What is J-pouch surgery?

J-pouch surgery is a procedure that is performed after a patient has had a proctocolectomy. This is an operation to remove the colon (large intestine) and rectum, the organs that store and eliminate solid wastes. The colon and rectum are removed in certain disease conditions including:

  • Chronic (long-term) ulcerative colitis inflammation of the mucosal lining of the rectum and colon (tiny ulcers and small abscesses in the colon and rectum that flare up and cause bloody stools and diarrhea).
  • Hereditary forms of colorectal cancer or multifocal colon and rectal cancer.
  • Familial adenomatous polyposis (an unusually large number of polyps in the colon).

If you have had these organs removed, you may have an ileal pouch-anal anastomosis (IPAA) procedure to provide a new way to store and pass intestinal contents per anus. In an IPAA, the ileum (the lowest part of the small intestine) is formed into a pouch to store solid wastes. This pouch is connected to the anal canal, allowing you to store and pass stool through the body’s usual route.

There are three types of ileal pouches: J-pouch, S-pouch and the W-pouch. The J-pouch is the type that is used most often because it requires the shortest length of intestine, is the easiest to construct, and provides the best function.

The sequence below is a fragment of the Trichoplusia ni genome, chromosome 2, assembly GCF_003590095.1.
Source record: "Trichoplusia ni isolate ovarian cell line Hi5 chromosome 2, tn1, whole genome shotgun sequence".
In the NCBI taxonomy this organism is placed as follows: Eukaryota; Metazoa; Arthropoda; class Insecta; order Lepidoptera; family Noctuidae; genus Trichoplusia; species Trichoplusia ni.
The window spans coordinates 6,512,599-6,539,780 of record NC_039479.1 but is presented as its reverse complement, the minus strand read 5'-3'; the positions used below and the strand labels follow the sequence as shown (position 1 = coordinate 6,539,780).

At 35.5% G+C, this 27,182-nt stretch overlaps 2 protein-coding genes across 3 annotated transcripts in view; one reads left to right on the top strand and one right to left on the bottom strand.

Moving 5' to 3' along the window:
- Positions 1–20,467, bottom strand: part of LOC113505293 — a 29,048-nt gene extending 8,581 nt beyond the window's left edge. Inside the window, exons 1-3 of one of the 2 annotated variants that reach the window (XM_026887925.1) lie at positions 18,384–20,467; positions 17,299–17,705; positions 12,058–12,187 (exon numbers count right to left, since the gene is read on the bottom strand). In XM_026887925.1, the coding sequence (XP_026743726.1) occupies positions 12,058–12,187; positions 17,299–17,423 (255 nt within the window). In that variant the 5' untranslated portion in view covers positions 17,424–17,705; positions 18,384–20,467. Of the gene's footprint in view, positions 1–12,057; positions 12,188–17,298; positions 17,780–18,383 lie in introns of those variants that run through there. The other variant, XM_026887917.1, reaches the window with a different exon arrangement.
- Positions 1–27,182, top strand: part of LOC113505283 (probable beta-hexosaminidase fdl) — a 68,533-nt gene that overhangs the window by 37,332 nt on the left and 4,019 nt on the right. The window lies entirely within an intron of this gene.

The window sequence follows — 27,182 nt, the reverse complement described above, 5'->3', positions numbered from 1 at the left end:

In order to have an ileal pouch procedure, your intestinal muscles, sphincter, nerves and anus must still be able to function normally. This will allow the person to maintain control of bowel movements once a pouch is constructed.

Your doctor will look at various factors to determine if you are a good candidate for J-pouch surgery. These may include:

  • Conditions other than ulcerative colitis, such as Crohn’s disease, indeterminate colitis, IBD-unclassified: The J-pouch is not always the preferred treatment for these conditions.
  • Obesity: Obese patients tend to have a longer surgery time, increased difficulty of constructing a J pouch, an increased risk of infection, a longer recovery time in the hospital and more complications after surgery. If you are significantly overweight, your doctor might recommend that you try to lose weight before the surgery.
  • Lack of anal sphincter function: The lack of muscle control is often found in older patients and in women who were injured during childbirth.
  • Pelvic radiation before pouch surgery: This condition may relate to higher rates of pouch failure and pouchitis. In addition, pelvic radiation after J-pouch surgery can also cause problems such as pouchitis, diarrhea and night-time voiding. Pouchitis is an irritation and inflammation of the pouch.

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